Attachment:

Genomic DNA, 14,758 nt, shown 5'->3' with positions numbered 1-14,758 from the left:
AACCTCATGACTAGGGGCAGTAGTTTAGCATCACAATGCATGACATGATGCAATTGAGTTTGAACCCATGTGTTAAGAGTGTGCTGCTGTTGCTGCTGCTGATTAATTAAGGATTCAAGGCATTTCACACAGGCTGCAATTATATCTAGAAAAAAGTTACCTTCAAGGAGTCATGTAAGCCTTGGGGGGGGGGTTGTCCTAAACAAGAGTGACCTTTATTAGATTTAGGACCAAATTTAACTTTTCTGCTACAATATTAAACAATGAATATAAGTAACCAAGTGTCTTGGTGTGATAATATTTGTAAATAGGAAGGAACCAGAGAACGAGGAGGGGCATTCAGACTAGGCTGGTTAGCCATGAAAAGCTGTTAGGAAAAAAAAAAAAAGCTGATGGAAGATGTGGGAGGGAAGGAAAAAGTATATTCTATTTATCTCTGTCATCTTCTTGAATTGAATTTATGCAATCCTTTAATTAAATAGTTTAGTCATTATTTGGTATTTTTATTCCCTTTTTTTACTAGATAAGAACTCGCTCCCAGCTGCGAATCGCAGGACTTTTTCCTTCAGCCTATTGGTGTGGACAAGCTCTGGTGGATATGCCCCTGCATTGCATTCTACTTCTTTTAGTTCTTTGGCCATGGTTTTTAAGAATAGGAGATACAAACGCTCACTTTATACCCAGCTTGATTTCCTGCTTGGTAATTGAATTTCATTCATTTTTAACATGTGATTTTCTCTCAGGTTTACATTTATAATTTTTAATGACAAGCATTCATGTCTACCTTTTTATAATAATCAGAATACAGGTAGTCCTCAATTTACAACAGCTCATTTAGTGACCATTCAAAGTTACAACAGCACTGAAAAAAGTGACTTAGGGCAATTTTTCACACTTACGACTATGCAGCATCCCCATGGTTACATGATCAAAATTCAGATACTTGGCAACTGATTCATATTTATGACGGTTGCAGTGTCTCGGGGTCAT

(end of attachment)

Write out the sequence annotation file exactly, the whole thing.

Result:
Genomic DNA, 14,758 nt, shown 5'->3' with positions numbered 1-14,758 from the left:
AACCTCATGACTAGGGGCAGTAGTTTAGCATCACAATGCATGACATGATGCAATTGAGTTTGAACCCATGTGTTAAGAGTGTGCTGCTGTTGCTGCTGCTGATTAATTAAGGATTCAAGGCATTTCACACAGGCTGCAATTATATCTAGAAAAAAGTTACCTTCAAGGAGTCATGTAAGCCTTGGGGGGGGGGTTGTCCTAAACAAGAGTGACCTTTATTAGATTTAGGACCAAATTTAACTTTTCTGCTACAATATTAAACAATGAATATAAGTAACCAAGTGTCTTGGTGTGATAATATTTGTAAATAGGAAGGAACCAGAGAACGAGGAGGGGCATTCAGACTAGGCTGGTTAGCCATGAAAAGCTGTTAGGAAAAAAAAAAAAAGCTGATGGAAGATGTGGGAGGGAAGGAAAAAGTATATTCTATTTATCTCTGTCATCTTCTTGAATTGAATTTATGCAATCCTTTAATTAAATAGTTTAGTCATTATTTGGTATTTTTATTCCCTTTTTTTACTAGATAAGAACTCGCTCCCAGCTGCGAATCGCAGGACTTTTTCCTTCAGCCTATTGGTGTGGACAAGCTCTGGTGGATATGCCCCTGCATTGCATTCTACTTCTTTTAGTTCTTTGGCCATGGTTTTTAAGAATAGGAGATACAAACGCTCACTTTATACCCAGCTTGATTTCCTGCTTGGTAATTGAATTTCATTCATTTTTAACATGTGATTTTCTCTCAGGTTTACATTTATAATTTTTAATGACAAGCATTCATGTCTACCTTTTTATAATAATCAGAATACAGGTAGTCCTCAATTTACAACAGCTCATTTAGTGACCATTCAAAGTTACAACAGCACTGAAAAAAGTGACTTAGGGCAATTTTTCACACTTACGACTATGCAGCATCCCCATGGTTACATGATCAAAATTCAGATACTTGGCAACTGATTCATATTTATGACGGTTGCAGTGTCTCGGGGTCAT